• For anaconda in particular, this worked for me (and will hopefully generalize more easily): github.com/jkhoogland/FindPythonAnaconda (though I had to make two small changes -- they're both in my GitHub fork if upstream doesn't quite work for you either) – braham-snyder Sep 13 '17 at 1:06
  • This is the best answer, as it automatically adjusts to the current python (which python) and works seamlessly when a conda env is active). – Brent Faust May 4 '18 at 22:55
14

I was facing this problem while trying to compile OpenCV 3 on a Xubuntu 14.04 Thrusty Tahr system. With all the dev packages of Python installed, the configuration process was always returning the message:

Could NOT found PythonInterp: /usr/bin/python2.7 (found suitable version "2.7.6", minimum required is "2.7")
Could NOT find PythonLibs (missing: PYTHON_INCLUDE_DIRS) (found suitable exact version "2.7.6")
Found PythonInterp: /usr/bin/python3.4 (found suitable version "3.4", minimum required is "3.4")
Could NOT find PythonLibs (missing: PYTHON_LIBRARIES) (Required is exact version "3.4.0")

The CMake version available on Thrusty Tahr repositories is 2.8. Some posts inspired me to upgrade CMake. I've added a PPA CMake repository which installs CMake version 3.2.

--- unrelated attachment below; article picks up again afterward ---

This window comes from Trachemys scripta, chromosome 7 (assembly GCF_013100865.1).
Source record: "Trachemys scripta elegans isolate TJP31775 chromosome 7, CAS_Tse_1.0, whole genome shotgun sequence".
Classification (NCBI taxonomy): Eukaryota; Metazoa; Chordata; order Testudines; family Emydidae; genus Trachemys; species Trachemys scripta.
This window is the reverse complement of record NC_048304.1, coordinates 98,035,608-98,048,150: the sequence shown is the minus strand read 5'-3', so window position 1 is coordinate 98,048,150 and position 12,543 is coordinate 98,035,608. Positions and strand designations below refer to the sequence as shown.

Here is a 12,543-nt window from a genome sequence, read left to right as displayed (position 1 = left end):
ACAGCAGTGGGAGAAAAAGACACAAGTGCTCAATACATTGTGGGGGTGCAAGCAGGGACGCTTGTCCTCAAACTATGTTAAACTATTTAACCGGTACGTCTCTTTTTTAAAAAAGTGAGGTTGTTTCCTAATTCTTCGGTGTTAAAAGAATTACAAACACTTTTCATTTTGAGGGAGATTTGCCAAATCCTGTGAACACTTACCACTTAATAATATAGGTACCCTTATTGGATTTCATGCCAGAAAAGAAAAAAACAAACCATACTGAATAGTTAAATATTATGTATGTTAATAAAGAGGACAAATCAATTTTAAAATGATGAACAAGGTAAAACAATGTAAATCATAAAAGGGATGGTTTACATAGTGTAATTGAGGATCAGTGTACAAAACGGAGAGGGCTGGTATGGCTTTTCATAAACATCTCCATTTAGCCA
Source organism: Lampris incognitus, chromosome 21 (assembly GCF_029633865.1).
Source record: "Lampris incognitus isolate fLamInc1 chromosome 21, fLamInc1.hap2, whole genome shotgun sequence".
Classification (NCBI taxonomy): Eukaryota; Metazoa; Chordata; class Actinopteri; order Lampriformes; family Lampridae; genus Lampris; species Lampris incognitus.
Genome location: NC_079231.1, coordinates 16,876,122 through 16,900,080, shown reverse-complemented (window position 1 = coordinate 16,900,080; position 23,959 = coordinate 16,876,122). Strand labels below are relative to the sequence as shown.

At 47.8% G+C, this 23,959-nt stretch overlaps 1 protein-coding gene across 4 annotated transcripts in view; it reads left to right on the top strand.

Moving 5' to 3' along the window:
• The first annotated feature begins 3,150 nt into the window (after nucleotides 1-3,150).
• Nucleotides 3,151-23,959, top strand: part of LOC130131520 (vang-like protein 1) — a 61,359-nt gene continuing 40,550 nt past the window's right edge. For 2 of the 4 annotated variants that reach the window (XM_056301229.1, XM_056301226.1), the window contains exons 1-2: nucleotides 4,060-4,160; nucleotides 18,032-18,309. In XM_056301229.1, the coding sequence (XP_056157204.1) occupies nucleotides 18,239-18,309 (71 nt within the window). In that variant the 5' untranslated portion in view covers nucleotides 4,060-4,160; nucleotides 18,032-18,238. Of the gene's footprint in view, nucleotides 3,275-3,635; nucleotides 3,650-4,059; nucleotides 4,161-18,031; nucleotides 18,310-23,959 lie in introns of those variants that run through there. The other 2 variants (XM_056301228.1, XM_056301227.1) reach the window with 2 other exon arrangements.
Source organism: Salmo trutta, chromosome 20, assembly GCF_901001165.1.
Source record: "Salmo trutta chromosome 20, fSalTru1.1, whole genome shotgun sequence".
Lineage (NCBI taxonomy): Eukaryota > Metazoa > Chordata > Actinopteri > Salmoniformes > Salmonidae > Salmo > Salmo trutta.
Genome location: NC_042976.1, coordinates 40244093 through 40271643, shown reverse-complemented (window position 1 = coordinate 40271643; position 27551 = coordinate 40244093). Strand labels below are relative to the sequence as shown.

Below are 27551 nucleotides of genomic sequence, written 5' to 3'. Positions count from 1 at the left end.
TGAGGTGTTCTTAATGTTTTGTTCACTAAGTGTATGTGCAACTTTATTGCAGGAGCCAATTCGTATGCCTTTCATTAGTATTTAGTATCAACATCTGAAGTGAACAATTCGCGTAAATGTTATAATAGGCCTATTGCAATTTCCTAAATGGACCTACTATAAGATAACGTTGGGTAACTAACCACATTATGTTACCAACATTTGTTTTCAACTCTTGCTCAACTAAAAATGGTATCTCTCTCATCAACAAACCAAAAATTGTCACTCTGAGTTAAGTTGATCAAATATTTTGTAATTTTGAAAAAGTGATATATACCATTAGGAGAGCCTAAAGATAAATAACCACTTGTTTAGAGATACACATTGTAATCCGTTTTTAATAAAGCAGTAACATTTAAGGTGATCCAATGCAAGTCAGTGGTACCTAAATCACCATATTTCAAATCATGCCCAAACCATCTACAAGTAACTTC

After the upgrade everything ran smoothly and the compilation was successful.

  • And do not forget clean all cmake caches firstly! – acgtyrant May 19 '16 at 7:49
14

I hit the same issue,and discovered the error message gives misleading variable names. Try setting the following (singular instead of plural):

PYTHON_INCLUDE_DIR=/usr/include/python2.7 
PYTHON_LIBRARY=/usr/lib/python2.7/config/libpython2.7.so

The (plural) variables you see error messages about are values that the PythonLibs sets up when it is initialised correctly.

  • I'm amazed... good job figuring that out! – Silmathoron Apr 29 '16 at 12:22
  • This really needs to be mentioned in the documentation for opencv installs. Also they could be a little more helpful about explaining the available cmake options when building from source. docs.opencv.org/master/d7/d9f/tutorial_linux_install.html – user2918461 May 14 '17 at 23:18
9

For me was helpful next:

> apt-get install python-dev python3-dev
  • For me (on Centos7) this line solved the issue: yum install python34-devel – Agnis May 4 '17 at 14:07
  • This worked for me, without any of the cmake arguments (-DPYTHON_LIBRARY etc) suggested by the other answers. I had python-dev, but had forgotten python3-dev. – tsbertalan Feb 3 at 3:51
7

Some last version of Ubuntu installs Python 3.4 by default and the CMake version from Ubuntu (2.8) only searches up to Python 3.3.

Try to add set(Python_ADDITIONAL_VERSIONS 3.4) before the find_package statement.

Remember to clean CMakeCache.txt too.

7

This problem can also happen in Windows. Cmake looks into the registry and sometimes python values are not set. For those with similar problem:

http://ericsilva.org/2012/10/11/restoring-your-python-registry-in-windows/

Just create a .reg file to set the necessary keys and edit accordingly to match your setup.